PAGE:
The best practice to secure against SMB relay is to implement the Microsoft security baseline Group Policy Objects (GPOs). This will ensure you’ve enabled Microsoft’s latest New Technology LAN Manager (NTLMv2), disabled anonymous SMBs, and removed your outdated SMBv1 protocols. Finally, audit file shares regularly to monitor them for misconfigurations.
- Multiple Uses of Local Administrator Accounts
Local administrator accounts are troublesome for system administrators because the same account name and password can exist on multiple computers and be used to login into multiple systems. This can compromise the endpoint server, leading to the compromise of the entire enterprise. System administrators need to consider the balance between security and usability.
The recommended solution is to install and implement the Local Administrator Password Solution (LAPS) to protect your local administrator accounts in the enterprise. Also, disable and remove all local administrator access, if possible. An alternative for Windows 10 workstations is to implement Microsoft Endpoint Manager and Azure AD join the systems only. This helps to avoid the use of local administrator accounts that may be used in a compromise.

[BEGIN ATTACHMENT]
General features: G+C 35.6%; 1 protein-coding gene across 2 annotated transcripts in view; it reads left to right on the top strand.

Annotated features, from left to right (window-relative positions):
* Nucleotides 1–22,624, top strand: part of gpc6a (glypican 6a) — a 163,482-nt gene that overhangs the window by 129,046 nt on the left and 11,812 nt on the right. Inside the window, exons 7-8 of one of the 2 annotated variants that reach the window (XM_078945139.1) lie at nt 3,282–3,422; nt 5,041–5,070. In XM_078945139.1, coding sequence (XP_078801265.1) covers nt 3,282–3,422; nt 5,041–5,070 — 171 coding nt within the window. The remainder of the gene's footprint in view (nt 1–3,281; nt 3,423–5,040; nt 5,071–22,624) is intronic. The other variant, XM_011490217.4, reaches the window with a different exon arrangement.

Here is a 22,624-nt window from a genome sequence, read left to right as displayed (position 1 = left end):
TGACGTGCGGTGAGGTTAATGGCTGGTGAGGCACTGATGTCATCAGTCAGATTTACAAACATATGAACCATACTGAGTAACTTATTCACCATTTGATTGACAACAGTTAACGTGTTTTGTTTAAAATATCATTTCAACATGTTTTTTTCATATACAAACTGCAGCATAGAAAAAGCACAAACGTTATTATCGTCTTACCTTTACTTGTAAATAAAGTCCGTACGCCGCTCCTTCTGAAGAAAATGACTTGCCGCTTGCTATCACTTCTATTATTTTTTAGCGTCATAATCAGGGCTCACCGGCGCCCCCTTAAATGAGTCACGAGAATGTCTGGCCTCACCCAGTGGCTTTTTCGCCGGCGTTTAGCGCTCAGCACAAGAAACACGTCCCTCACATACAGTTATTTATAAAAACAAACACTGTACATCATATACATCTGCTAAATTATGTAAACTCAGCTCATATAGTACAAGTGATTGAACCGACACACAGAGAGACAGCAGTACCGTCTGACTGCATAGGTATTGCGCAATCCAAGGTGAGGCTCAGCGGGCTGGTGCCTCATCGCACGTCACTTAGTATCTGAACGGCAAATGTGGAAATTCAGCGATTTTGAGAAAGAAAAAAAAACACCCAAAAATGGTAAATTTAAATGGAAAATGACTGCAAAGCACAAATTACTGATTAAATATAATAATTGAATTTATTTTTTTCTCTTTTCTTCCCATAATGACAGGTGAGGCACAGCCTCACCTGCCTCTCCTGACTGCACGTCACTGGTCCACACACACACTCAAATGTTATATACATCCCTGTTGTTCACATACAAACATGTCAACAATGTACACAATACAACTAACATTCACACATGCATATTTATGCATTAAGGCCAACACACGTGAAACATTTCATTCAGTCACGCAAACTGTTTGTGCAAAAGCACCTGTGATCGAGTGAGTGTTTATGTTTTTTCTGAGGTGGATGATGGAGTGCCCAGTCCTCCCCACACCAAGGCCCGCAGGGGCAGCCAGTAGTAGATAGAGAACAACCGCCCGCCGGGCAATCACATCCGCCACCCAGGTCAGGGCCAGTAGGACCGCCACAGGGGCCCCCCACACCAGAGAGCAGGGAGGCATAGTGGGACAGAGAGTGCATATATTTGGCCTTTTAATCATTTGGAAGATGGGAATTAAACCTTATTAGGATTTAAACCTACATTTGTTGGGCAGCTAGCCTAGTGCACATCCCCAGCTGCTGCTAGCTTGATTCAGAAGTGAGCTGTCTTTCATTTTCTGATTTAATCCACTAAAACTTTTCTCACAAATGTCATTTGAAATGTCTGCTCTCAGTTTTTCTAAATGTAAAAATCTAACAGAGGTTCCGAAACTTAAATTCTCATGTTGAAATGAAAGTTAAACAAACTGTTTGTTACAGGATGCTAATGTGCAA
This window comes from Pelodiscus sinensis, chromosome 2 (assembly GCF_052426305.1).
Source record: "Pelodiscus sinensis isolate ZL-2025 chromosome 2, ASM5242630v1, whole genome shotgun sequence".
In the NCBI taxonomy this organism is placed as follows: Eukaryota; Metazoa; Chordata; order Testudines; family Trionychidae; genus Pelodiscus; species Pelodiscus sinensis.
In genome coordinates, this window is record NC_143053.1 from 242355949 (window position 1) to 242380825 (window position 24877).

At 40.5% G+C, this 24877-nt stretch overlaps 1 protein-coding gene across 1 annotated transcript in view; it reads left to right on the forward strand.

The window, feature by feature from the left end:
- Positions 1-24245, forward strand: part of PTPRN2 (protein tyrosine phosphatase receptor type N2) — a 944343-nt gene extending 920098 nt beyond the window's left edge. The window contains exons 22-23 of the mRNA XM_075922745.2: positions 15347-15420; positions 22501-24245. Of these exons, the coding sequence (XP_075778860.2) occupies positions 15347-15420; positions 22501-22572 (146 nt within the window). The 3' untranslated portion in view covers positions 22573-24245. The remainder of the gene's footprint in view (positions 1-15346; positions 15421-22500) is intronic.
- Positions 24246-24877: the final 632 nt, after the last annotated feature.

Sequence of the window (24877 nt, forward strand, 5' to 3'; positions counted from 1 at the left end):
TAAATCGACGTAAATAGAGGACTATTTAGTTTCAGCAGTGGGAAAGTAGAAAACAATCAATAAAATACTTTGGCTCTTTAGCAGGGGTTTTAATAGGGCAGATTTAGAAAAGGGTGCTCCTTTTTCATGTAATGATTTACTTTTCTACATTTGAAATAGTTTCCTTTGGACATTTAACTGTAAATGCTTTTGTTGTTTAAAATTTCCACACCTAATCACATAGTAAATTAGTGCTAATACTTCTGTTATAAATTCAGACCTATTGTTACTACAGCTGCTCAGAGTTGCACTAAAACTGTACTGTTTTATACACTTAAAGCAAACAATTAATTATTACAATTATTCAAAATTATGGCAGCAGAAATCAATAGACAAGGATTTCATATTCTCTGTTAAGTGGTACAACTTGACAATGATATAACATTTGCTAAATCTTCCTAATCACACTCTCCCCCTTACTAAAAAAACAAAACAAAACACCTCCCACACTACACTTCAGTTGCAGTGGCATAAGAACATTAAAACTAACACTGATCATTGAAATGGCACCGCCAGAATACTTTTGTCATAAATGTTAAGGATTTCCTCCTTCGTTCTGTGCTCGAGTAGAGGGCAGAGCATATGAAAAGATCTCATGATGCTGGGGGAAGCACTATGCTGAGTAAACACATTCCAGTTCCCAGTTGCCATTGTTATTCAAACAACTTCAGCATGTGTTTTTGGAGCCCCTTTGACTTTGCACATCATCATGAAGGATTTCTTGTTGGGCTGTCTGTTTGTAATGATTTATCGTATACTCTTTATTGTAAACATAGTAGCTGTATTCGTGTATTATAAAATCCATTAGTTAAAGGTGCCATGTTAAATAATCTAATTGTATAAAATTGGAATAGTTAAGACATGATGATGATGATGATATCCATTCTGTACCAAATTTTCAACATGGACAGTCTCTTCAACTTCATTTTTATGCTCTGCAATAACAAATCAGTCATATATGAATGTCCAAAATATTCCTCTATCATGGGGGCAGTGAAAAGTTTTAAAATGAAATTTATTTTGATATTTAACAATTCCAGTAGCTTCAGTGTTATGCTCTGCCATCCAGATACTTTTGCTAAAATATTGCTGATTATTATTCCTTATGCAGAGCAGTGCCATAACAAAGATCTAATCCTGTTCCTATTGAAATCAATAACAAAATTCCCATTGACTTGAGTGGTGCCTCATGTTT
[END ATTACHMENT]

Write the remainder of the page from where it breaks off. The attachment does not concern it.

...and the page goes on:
- Cached Credentials
To ensure that your enterprise operates smoothly and you don’t have to input your password and username every five seconds to stay logged in, your system is caching your credentials and using them to keep you logged in. Problems occur when organizations using RDS servers have insufficient hardening processes or when domain administrators/privileged accounts login to untrusted systems. Inadequate Antivirus and Endpoint Detection and Response (AV/EDR) – measures that give privileged users access to the operating system where credentials and hashes are kept – opens another path for hackers to access your cached credentials.
Implementing tiered access to your enterprise by delegating roles, like Server Admin, Workstation Admin, and using a Privileged Access Workstation (PAW) – a unique login ID that can only log into specific servers – can help mitigate the possibility of a credential hack. Applying Microsoft security baseline GPOs in your policy settings and implementing Microsoft Defender for Endpoint offers additional antivirus safeguards, endpoint protection, and mobile threat defense.
- Broadcast and Poisoning Attacks